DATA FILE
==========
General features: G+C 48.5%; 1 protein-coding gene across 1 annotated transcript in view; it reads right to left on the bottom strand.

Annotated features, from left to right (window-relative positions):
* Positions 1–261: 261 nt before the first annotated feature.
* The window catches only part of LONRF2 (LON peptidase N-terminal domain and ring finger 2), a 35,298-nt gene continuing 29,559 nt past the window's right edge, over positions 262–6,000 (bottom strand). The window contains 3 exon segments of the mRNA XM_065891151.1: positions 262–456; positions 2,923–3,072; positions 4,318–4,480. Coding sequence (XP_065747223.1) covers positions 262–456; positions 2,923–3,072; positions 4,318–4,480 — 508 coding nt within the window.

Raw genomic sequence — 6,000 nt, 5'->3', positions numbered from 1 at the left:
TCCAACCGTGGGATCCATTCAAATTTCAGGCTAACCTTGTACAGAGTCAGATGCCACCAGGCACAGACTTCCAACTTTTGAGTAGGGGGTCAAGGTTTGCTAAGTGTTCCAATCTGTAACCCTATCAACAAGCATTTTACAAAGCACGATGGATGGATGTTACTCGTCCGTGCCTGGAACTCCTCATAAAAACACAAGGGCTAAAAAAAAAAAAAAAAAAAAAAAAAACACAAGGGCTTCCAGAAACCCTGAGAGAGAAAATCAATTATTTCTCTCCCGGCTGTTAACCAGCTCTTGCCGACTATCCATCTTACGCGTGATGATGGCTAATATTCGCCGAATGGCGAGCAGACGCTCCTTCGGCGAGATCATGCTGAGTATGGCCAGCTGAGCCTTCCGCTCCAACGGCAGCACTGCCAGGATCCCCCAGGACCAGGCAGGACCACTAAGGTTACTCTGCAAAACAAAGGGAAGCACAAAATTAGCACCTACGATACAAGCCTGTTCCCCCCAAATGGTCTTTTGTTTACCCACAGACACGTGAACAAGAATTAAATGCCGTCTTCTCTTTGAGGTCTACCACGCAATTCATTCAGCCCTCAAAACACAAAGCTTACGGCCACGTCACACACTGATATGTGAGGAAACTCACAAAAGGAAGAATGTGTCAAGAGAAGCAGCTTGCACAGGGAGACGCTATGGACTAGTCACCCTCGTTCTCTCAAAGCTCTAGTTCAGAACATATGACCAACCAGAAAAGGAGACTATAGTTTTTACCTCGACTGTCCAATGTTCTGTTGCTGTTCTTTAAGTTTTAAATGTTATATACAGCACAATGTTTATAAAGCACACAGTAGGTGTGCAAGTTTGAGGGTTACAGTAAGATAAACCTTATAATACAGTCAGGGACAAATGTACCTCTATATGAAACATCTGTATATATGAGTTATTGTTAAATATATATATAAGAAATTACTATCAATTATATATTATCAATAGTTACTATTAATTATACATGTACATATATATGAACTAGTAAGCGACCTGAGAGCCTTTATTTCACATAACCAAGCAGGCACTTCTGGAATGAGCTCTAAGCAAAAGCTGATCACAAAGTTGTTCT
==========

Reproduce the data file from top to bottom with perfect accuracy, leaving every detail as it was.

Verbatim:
General features: G+C 48.5%; 1 protein-coding gene across 1 annotated transcript in view; it reads right to left on the bottom strand.

Annotated features, from left to right (window-relative positions):
* Positions 1–261: 261 nt before the first annotated feature.
* The window catches only part of LONRF2 (LON peptidase N-terminal domain and ring finger 2), a 35,298-nt gene continuing 29,559 nt past the window's right edge, over positions 262–6,000 (bottom strand). The window contains 3 exon segments of the mRNA XM_065891151.1: positions 262–456; positions 2,923–3,072; positions 4,318–4,480. Coding sequence (XP_065747223.1) covers positions 262–456; positions 2,923–3,072; positions 4,318–4,480 — 508 coding nt within the window.

Raw genomic sequence — 6,000 nt, 5'->3', positions numbered from 1 at the left:
TCCAACCGTGGGATCCATTCAAATTTCAGGCTAACCTTGTACAGAGTCAGATGCCACCAGGCACAGACTTCCAACTTTTGAGTAGGGGGTCAAGGTTTGCTAAGTGTTCCAATCTGTAACCCTATCAACAAGCATTTTACAAAGCACGATGGATGGATGTTACTCGTCCGTGCCTGGAACTCCTCATAAAAACACAAGGGCTAAAAAAAAAAAAAAAAAAAAAAAAAACACAAGGGCTTCCAGAAACCCTGAGAGAGAAAATCAATTATTTCTCTCCCGGCTGTTAACCAGCTCTTGCCGACTATCCATCTTACGCGTGATGATGGCTAATATTCGCCGAATGGCGAGCAGACGCTCCTTCGGCGAGATCATGCTGAGTATGGCCAGCTGAGCCTTCCGCTCCAACGGCAGCACTGCCAGGATCCCCCAGGACCAGGCAGGACCACTAAGGTTACTCTGCAAAACAAAGGGAAGCACAAAATTAGCACCTACGATACAAGCCTGTTCCCCCCAAATGGTCTTTTGTTTACCCACAGACACGTGAACAAGAATTAAATGCCGTCTTCTCTTTGAGGTCTACCACGCAATTCATTCAGCCCTCAAAACACAAAGCTTACGGCCACGTCACACACTGATATGTGAGGAAACTCACAAAAGGAAGAATGTGTCAAGAGAAGCAGCTTGCACAGGGAGACGCTATGGACTAGTCACCCTCGTTCTCTCAAAGCTCTAGTTCAGAACATATGACCAACCAGAAAAGGAGACTATAGTTTTTACCTCGACTGTCCAATGTTCTGTTGCTGTTCTTTAAGTTTTAAATGTTATATACAGCACAATGTTTATAAAGCACACAGTAGGTGTGCAAGTTTGAGGGTTACAGTAAGATAAACCTTATAATACAGTCAGGGACAAATGTACCTCTATATGAAACATCTGTATATATGAGTTATTGTTAAATATATATATAAGAAATTACTATCAATTATATATTATCAATAGTTACTATTAATTATACATGTACATATATATGAACTAGTAAGCGACCTGAGAGCCTTTATTTCACATAACCAAGCAGGCACTTCTGGAATGAGCTCTAAGCAAAAGCTGATCACAAAGTTGTTCT